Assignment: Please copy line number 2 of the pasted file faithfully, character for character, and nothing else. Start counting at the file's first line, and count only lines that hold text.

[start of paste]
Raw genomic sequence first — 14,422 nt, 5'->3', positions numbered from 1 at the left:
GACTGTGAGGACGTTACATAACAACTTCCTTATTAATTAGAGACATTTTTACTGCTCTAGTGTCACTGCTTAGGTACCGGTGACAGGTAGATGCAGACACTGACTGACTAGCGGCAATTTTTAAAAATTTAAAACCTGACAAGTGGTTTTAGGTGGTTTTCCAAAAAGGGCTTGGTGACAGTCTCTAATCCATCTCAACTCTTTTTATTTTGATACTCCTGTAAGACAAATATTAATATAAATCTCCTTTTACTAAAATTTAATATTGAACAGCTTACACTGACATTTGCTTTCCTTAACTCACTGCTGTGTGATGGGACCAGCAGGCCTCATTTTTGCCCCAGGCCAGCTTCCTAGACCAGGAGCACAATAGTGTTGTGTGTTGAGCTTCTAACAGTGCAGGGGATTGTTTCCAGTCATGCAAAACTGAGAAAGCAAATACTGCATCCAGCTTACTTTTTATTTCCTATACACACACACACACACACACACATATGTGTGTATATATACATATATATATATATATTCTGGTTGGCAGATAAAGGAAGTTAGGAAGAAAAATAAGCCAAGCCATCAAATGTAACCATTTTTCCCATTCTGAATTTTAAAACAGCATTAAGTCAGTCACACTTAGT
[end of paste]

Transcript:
GACTGTGAGGACGTTACATAACAACTTCCTTATTAATTAGAGACATTTTTACTGCTCTAGTGTCACTGCTTAGGTACCGGTGACAGGTAGATGCAGACACTGACTGACTAGCGGCAATTTTTAAAAATTTAAAACCTGACAAGTGGTTTTAGGTGGTTTTCCAAAAAGGGCTTGGTGACAGTCTCTAATCCATCTCAACTCTTTTTATTTTGATACTCCTGTAAGACAAATATTAATATAAATCTCCTTTTACTAAAATTTAATATTGAACAGCTTACACTGACATTTGCTTTCCTTAACTCACTGCTGTGTGATGGGACCAGCAGGCCTCATTTTTGCCCCAGGCCAGCTTCCTAGACCAGGAGCACAATAGTGTTGTGTGTTGAGCTTCTAACAGTGCAGGGGATTGTTTCCAGTCATGCAAAACTGAGAAAGCAAATACTGCATCCAGCTTACTTTTTATTTCCTATACACACACACACACACACACACATATGTGTGTATATATACATATATATATATATATTCTGGTTGGCAGATAAAGGAAGTTAGGAAGAAAAATAAGCCAAGCCATCAAATGTAACCATTTTTCCCATTCTGAATTTTAAAACAGCATTAAGTCAGTCACACTTAGT